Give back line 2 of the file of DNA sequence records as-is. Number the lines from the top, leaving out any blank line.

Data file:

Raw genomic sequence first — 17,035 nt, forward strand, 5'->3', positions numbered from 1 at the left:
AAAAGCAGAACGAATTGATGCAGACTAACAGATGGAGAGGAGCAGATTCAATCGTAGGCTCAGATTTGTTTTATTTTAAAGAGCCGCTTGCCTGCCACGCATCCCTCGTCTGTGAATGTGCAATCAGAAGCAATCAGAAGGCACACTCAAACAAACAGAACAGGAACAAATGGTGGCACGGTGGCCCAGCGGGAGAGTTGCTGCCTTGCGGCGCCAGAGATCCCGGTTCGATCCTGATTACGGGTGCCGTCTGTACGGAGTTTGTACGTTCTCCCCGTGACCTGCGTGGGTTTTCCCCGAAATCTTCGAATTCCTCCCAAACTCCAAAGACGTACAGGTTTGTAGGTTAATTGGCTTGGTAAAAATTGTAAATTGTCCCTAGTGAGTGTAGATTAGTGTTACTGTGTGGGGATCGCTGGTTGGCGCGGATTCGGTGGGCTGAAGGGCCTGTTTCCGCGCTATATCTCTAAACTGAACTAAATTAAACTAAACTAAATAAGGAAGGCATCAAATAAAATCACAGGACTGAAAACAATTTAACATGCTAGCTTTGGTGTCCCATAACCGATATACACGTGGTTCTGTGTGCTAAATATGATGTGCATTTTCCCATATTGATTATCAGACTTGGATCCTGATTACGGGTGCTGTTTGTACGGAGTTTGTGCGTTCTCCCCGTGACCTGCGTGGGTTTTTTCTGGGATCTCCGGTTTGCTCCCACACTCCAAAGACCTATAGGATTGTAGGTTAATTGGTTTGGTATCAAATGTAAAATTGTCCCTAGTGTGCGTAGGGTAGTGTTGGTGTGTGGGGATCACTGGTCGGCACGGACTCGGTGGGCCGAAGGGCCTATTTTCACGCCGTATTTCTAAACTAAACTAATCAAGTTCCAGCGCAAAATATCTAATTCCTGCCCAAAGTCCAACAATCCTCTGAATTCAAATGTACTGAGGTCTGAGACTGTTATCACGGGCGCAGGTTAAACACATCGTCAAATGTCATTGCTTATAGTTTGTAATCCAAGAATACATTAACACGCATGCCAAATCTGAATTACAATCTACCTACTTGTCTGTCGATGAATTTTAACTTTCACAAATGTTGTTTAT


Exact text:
AAAAGCAGAACGAATTGATGCAGACTAACAGATGGAGAGGAGCAGATTCAATCGTAGGCTCAGATTTGTTTTATTTTAAAGAGCCGCTTGCCTGCCACGCATCCCTCGTCTGTGAATGTGCAATCAGAAGCAATCAGAAGGCACACTCAAACAAACAGAACAGGAACAAATGGTGGCACGGTGGCCCAGCGGGAGAGTTGCTGCCTTGCGGCGCCAGAGATCCCGGTTCGATCCTGATTACGGGTGCCGTCTGTACGGAGTTTGTACGTTCTCCCCGTGACCTGCGTGGGTTTTCCCCGAAATCTTCGAATTCCTCCCAAACTCCAAAGACGTACAGGTTTGTAGGTTAATTGGCTTGGTAAAAATTGTAAATTGTCCCTAGTGAGTGTAGATTAGTGTTACTGTGTGGGGATCGCTGGTTGGCGCGGATTCGGTGGGCTGAAGGGCCTGTTTCCGCGCTATATCTCTAAACTGAACTAAATTAAACTAAACTAAATAAGGAAGGCATCAAATAAAATCACAGGACTGAAAACAATTTAACATGCTAGCTTTGGTGTCCCATAACCGATATACACGTGGTTCTGTGTGCTAAATATGATGTGCATTTTCCCATATTGATTATCAGACTTGGATCCTGATTACGGGTGCTGTTTGTACGGAGTTTGTGCGTTCTCCCCGTGACCTGCGTGGGTTTTTTCTGGGATCTCCGGTTTGCTCCCACACTCCAAAGACCTATAGGATTGTAGGTTAATTGGTTTGGTATCAAATGTAAAATTGTCCCTAGTGTGCGTAGGGTAGTGTTGGTGTGTGGGGATCACTGGTCGGCACGGACTCGGTGGGCCGAAGGGCCTATTTTCACGCCGTATTTCTAAACTAAACTAATCAAGTTCCAGCGCAAAATATCTAATTCCTGCCCAAAGTCCAACAATCCTCTGAATTCAAATGTACTGAGGTCTGAGACTGTTATCACGGGCGCAGGTTAAACACATCGTCAAATGTCATTGCTTATAGTTTGTAATCCAAGAATACATTAACACGCATGCCAAATCTGAATTACAATCTACCTACTTGTCTGTCGATGAATTTTAACTTTCACAAATGTTGTTTAT